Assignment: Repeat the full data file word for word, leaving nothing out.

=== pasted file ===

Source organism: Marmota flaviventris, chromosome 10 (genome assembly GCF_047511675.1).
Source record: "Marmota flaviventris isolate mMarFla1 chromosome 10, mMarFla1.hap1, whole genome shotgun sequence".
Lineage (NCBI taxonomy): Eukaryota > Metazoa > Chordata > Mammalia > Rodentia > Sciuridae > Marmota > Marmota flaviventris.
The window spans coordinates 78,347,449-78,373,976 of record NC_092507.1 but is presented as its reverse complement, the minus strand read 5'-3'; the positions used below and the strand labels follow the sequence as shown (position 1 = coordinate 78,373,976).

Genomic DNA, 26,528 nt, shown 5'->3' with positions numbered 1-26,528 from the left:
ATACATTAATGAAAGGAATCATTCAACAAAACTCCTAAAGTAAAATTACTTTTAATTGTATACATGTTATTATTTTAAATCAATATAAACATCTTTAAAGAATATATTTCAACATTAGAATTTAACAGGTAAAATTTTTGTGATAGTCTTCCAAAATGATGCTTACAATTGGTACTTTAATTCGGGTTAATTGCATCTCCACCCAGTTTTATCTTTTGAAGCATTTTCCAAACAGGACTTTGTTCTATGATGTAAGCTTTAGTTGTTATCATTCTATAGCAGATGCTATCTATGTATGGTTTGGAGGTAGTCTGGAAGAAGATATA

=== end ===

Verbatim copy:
Source organism: Marmota flaviventris, chromosome 10 (genome assembly GCF_047511675.1).
Source record: "Marmota flaviventris isolate mMarFla1 chromosome 10, mMarFla1.hap1, whole genome shotgun sequence".
Lineage (NCBI taxonomy): Eukaryota > Metazoa > Chordata > Mammalia > Rodentia > Sciuridae > Marmota > Marmota flaviventris.
The window spans coordinates 78,347,449-78,373,976 of record NC_092507.1 but is presented as its reverse complement, the minus strand read 5'-3'; the positions used below and the strand labels follow the sequence as shown (position 1 = coordinate 78,373,976).

Genomic DNA, 26,528 nt, shown 5'->3' with positions numbered 1-26,528 from the left:
ATACATTAATGAAAGGAATCATTCAACAAAACTCCTAAAGTAAAATTACTTTTAATTGTATACATGTTATTATTTTAAATCAATATAAACATCTTTAAAGAATATATTTCAACATTAGAATTTAACAGGTAAAATTTTTGTGATAGTCTTCCAAAATGATGCTTACAATTGGTACTTTAATTCGGGTTAATTGCATCTCCACCCAGTTTTATCTTTTGAAGCATTTTCCAAACAGGACTTTGTTCTATGATGTAAGCTTTAGTTGTTATCATTCTATAGCAGATGCTATCTATGTATGGTTTGGAGGTAGTCTGGAAGAAGATATA